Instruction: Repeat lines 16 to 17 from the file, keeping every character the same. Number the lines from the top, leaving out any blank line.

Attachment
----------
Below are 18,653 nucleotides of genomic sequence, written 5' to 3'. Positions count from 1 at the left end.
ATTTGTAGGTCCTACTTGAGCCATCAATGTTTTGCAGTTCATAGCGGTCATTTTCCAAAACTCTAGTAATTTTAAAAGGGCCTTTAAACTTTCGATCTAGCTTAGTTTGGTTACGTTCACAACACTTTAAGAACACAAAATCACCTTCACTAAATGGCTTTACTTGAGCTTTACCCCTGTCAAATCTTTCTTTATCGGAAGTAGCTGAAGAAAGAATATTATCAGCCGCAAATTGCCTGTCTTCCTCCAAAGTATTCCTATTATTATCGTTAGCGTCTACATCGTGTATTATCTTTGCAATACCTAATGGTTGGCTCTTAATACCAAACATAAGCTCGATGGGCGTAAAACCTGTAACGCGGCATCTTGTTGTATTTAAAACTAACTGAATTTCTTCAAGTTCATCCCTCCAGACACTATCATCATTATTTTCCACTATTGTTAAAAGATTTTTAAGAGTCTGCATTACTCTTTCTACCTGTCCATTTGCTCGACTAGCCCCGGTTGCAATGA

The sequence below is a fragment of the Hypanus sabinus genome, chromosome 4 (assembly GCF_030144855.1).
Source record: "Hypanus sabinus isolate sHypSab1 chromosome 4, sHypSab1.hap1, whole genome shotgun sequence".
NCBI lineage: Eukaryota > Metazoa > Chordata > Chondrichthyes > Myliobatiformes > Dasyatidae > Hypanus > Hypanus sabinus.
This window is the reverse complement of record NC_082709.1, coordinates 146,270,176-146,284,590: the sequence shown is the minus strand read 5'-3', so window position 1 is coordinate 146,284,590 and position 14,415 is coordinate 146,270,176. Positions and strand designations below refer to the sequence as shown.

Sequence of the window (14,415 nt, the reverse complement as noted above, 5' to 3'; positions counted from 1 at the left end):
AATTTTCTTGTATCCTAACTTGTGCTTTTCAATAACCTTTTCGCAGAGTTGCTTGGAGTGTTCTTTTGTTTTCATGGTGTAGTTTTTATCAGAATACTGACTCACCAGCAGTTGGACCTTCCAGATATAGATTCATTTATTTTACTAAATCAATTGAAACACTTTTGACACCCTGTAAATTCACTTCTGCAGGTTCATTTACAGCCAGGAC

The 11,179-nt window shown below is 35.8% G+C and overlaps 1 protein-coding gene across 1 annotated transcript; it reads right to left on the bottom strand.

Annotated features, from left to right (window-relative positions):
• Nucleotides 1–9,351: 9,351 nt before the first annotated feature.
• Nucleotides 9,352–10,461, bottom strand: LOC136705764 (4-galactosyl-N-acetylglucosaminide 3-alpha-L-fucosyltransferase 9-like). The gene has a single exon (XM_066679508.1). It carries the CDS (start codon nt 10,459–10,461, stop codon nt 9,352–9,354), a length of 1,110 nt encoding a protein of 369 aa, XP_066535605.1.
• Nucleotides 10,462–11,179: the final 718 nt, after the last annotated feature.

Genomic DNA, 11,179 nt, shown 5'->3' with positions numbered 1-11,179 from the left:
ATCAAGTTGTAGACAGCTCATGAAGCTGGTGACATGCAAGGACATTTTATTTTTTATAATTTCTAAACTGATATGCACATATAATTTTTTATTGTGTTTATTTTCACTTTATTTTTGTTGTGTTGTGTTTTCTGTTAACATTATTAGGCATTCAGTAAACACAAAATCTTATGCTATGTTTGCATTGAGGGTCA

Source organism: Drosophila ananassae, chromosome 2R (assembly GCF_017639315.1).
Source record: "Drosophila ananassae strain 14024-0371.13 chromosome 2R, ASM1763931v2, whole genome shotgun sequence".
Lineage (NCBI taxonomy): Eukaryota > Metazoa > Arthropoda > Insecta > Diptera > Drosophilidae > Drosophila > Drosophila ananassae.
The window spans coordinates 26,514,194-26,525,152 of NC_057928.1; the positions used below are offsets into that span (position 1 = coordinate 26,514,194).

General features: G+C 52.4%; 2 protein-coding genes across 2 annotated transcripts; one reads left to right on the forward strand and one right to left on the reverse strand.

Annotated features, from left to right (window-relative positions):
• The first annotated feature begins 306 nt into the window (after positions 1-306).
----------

Source organism: Drosophila ananassae, chromosome 2R (assembly GCF_017639315.1).
Source record: "Drosophila ananassae strain 14024-0371.13 chromosome 2R, ASM1763931v2, whole genome shotgun sequence".